Breast cancer can be cured if found and treated early. The St. John Breast Center has given women hope since 1974.
The St. John Breast Center offers the tools you need to stay ahead of breast cancer. We schedule and perform mammograms and breast biopsies, with both traditional and new minimally invasive biopsy options available. The St. John Breast Center also offers free, year-round breast self-examination instruction. Monthly breast self-examination is a lifesaving habit that allows women to detect breast changes early and seek medical intervention quickly.
We offer the following screenings:
- Digital screening mammography - this x-ray examination of both breasts is for patients who need a routine mammogram and have no symptoms or complaints of breast problems.
- Digital diagnostic mammography - An x-ray examination of the breast in patients who feel or notice any changes in their breasts or their physician has found an abnormality during a routine physical or mammogram.
- Breast ultrasound - Sound waves are painlessly projected through an area of the breast that is of concern to the physician. The echoes produce images of breast tissue and are useful in distinguishing a solid mass from a fluid-filled sac. This test is also useful for women in early pregnancy or under the age of 30 that have an identified lump.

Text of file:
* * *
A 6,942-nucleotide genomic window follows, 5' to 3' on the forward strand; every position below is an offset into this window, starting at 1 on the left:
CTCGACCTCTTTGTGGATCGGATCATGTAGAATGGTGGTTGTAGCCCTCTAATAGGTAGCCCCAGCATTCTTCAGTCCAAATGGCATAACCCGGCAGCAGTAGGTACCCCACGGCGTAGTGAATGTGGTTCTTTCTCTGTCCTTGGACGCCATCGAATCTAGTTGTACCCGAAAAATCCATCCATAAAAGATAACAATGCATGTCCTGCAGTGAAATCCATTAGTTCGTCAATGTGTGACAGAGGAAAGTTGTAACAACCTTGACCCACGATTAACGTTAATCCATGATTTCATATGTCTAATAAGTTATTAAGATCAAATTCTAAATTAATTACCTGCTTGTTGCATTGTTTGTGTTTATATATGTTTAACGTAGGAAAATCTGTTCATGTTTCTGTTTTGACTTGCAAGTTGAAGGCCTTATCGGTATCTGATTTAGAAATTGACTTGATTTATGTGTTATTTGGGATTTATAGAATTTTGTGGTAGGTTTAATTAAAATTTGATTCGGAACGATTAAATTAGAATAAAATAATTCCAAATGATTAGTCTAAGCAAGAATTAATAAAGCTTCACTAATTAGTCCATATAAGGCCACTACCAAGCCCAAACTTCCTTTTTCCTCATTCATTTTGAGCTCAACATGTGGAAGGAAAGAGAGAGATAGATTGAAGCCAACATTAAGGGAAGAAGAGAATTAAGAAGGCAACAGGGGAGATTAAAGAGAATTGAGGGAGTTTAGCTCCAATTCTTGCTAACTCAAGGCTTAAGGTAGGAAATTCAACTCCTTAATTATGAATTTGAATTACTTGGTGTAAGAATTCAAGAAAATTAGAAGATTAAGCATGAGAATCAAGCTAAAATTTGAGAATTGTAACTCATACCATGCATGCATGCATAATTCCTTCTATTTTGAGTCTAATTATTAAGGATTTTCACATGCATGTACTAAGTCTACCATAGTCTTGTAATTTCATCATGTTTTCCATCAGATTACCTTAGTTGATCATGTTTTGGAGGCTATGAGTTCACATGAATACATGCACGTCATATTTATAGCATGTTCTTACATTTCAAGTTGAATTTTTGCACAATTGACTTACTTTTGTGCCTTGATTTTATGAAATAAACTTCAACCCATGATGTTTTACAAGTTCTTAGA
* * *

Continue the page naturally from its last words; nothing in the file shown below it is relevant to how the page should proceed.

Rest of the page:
- Needle aspiration - Often used when a cyst is suspected. A fine needle is placed in the lump to withdraw fluid. Your physician may want the fluid examined for abnormal cells.
- Needle biopsy - Uses a cutting-type needle to remove a core tissue sample. The tissue is then examined for abnormal cells by a physician. This can be performed in a doctor's office.
- Conventional surgical biopsy - A lump or suspicious area is totally or partially removed, and then examined by a physician.
- Excisional biopsy - The whole lump is removed, often with surrounding tissue.
- Incisional biopsy - Cuts are made into the area and a portion of the lump is removed.
- Needle localization - A surgical procedure for suspicious areas of tissue too small or deep for the surgeon to feel, for clusters of microcalcifications or other mammographic tissue distortions.
All women are at risk for developing breast cancer, but some factors could increase the likelihood of developing the disease. Risk factors include a family history of cancer, a long menstrual life (early onset of menstruation and late menopause), not bearing children, having a first child after age 30, and chronic benign breast problems. Having any or all of these risk factors does not mean you will develop breast cancer. However, women should be proactive in seeking early signs of the disease.
To make an appointment, call 918-856-5789. Appointments for screening mammograms or free breast self-exams can be made by you or your physician.
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